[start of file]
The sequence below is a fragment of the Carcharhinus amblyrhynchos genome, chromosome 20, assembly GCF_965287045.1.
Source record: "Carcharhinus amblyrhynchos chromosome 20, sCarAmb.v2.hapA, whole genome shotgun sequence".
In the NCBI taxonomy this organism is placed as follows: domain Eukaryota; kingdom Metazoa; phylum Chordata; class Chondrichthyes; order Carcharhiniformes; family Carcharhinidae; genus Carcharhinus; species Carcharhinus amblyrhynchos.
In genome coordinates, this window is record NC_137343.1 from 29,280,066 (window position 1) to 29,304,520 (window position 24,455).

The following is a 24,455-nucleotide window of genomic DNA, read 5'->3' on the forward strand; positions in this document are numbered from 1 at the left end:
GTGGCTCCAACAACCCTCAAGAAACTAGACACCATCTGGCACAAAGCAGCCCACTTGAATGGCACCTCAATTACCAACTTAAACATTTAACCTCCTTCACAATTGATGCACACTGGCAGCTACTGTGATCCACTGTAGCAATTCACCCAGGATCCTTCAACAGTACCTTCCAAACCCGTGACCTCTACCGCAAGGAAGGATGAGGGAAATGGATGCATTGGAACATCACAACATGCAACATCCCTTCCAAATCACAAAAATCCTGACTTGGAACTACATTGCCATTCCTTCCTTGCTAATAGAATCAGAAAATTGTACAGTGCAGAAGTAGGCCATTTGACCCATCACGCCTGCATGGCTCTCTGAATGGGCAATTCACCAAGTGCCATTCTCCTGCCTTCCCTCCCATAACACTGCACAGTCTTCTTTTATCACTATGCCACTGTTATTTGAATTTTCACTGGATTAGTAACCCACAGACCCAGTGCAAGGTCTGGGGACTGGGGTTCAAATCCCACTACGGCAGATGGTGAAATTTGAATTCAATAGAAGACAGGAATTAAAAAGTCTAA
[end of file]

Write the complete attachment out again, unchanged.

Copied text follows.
The sequence below is a fragment of the Carcharhinus amblyrhynchos genome, chromosome 20, assembly GCF_965287045.1.
Source record: "Carcharhinus amblyrhynchos chromosome 20, sCarAmb.v2.hapA, whole genome shotgun sequence".
In the NCBI taxonomy this organism is placed as follows: domain Eukaryota; kingdom Metazoa; phylum Chordata; class Chondrichthyes; order Carcharhiniformes; family Carcharhinidae; genus Carcharhinus; species Carcharhinus amblyrhynchos.
In genome coordinates, this window is record NC_137343.1 from 29,280,066 (window position 1) to 29,304,520 (window position 24,455).

The following is a 24,455-nucleotide window of genomic DNA, read 5'->3' on the forward strand; positions in this document are numbered from 1 at the left end:
GTGGCTCCAACAACCCTCAAGAAACTAGACACCATCTGGCACAAAGCAGCCCACTTGAATGGCACCTCAATTACCAACTTAAACATTTAACCTCCTTCACAATTGATGCACACTGGCAGCTACTGTGATCCACTGTAGCAATTCACCCAGGATCCTTCAACAGTACCTTCCAAACCCGTGACCTCTACCGCAAGGAAGGATGAGGGAAATGGATGCATTGGAACATCACAACATGCAACATCCCTTCCAAATCACAAAAATCCTGACTTGGAACTACATTGCCATTCCTTCCTTGCTAATAGAATCAGAAAATTGTACAGTGCAGAAGTAGGCCATTTGACCCATCACGCCTGCATGGCTCTCTGAATGGGCAATTCACCAAGTGCCATTCTCCTGCCTTCCCTCCCATAACACTGCACAGTCTTCTTTTATCACTATGCCACTGTTATTTGAATTTTCACTGGATTAGTAACCCACAGACCCAGTGCAAGGTCTGGGGACTGGGGTTCAAATCCCACTACGGCAGATGGTGAAATTTGAATTCAATAGAAGACAGGAATTAAAAAGTCTAA